High-speed Routers

Written by Amy Hunter
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When it comes to your network's connectivity, the tortoise and hare analogy just doesn't fit. When your employees need to access your network, slow and steady will not win the race. Here, you need speed.

There are several factors that determine the speed of your network. The first, and perhaps most obvious, is the speed of the internet connection coming into your office. A T1 line will be faster than DSL, just as DSL is faster than dial-up. Another factor is the speed and power of the individual computers on your network. Factors here include the computer's processor speed, amount of memory, operating system, etc. Another reason your computer network may be slow is because your router just isn't fast enough.

The router is the traffic cop of the computer world. A router takes the raw internet connection and shares it among multiple individual computers. Routers also are what allow computer networks to exist.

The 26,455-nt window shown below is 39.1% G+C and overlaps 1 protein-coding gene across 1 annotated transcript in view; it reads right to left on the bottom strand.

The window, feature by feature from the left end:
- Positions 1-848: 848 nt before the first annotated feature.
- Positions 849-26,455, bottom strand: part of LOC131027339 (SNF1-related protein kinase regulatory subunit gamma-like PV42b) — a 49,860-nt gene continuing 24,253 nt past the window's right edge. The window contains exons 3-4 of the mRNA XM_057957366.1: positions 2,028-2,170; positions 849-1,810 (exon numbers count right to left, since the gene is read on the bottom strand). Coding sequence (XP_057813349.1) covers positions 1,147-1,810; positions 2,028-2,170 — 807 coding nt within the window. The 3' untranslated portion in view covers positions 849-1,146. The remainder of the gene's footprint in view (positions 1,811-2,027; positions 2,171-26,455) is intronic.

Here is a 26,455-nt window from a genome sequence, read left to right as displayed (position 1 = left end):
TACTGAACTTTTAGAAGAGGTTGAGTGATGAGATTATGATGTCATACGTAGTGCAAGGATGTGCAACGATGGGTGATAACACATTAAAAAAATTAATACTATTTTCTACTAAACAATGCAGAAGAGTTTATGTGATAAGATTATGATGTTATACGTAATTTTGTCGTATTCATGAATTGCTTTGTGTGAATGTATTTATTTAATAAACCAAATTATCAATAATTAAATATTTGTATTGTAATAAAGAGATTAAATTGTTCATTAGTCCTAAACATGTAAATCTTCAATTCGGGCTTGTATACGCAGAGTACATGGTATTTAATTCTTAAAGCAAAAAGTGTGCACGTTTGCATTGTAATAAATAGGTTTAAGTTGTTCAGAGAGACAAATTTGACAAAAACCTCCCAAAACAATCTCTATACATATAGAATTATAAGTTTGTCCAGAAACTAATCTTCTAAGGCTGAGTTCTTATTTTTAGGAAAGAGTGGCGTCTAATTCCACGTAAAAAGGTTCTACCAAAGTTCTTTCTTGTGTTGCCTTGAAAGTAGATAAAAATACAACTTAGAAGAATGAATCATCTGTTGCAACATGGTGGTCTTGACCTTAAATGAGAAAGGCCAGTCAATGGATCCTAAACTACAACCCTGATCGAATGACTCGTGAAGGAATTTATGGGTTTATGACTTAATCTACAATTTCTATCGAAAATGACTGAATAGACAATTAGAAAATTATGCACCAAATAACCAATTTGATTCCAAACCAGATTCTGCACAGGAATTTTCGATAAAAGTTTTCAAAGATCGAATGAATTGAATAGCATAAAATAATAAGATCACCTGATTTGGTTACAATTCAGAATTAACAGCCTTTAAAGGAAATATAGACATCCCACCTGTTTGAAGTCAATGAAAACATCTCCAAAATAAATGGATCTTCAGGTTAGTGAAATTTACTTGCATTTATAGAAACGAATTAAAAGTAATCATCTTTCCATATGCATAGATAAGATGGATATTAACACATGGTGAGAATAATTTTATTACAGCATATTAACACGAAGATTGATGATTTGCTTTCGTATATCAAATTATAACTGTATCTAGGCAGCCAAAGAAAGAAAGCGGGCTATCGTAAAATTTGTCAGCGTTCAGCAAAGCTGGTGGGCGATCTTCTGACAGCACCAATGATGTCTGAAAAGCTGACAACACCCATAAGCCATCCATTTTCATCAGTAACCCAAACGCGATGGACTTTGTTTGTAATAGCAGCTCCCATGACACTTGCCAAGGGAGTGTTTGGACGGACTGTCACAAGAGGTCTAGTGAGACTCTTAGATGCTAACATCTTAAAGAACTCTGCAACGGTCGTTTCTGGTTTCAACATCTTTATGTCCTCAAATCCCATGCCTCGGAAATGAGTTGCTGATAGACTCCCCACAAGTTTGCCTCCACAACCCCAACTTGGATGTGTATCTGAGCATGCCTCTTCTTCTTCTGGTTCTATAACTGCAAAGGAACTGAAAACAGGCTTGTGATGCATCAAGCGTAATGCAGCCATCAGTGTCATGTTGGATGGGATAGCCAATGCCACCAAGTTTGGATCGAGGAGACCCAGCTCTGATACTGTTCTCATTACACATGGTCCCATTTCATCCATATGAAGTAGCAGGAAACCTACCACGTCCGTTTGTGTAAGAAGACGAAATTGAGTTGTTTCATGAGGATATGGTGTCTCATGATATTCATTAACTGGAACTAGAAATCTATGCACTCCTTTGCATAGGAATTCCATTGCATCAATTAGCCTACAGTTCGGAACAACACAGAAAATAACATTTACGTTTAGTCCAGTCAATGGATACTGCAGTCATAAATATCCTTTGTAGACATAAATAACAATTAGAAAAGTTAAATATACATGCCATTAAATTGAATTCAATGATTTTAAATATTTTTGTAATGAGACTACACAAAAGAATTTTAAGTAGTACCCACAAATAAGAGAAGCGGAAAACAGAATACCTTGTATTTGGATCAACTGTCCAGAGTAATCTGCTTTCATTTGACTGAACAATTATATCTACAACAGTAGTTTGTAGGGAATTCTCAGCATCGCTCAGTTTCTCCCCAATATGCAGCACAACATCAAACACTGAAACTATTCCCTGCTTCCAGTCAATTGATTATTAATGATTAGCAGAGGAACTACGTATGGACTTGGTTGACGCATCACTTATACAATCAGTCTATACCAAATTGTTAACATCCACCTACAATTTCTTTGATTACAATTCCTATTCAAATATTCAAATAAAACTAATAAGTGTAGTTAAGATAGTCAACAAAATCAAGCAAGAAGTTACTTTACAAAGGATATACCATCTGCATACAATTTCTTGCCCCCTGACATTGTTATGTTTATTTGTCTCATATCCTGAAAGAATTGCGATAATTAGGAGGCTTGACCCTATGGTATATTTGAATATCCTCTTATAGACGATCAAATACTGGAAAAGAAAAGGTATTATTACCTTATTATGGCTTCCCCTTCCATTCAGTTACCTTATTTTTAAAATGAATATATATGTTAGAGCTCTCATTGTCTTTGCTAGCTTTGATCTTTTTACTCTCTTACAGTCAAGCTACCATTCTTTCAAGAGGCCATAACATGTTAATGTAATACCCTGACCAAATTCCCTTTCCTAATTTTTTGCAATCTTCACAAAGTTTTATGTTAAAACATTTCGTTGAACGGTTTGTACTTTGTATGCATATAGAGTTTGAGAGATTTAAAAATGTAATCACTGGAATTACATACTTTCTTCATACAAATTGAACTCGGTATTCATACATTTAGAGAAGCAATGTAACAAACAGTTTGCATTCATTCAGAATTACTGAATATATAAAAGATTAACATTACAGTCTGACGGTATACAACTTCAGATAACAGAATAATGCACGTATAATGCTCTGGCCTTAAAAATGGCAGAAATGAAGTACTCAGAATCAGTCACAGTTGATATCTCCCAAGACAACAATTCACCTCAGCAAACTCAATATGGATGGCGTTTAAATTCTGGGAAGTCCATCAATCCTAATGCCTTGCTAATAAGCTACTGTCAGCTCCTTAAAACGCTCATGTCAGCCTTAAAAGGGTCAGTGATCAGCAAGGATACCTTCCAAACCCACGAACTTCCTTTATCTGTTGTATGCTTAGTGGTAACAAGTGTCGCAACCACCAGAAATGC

Routers worldwide process billions of pieces of information on a daily basis. The function of a router is essentially two-fold: to make sure information gets where it's supposed to go, and that it doesn't go where it's not supposed to go. But when you consider how many pieces of information a router may be asked to process at the same time (like, say, at an ISP or a large company), it becomes immediately apparent why you need to have your router's speed match your network's level of traffic. Otherwise, your network won't be running at peak efficiency.


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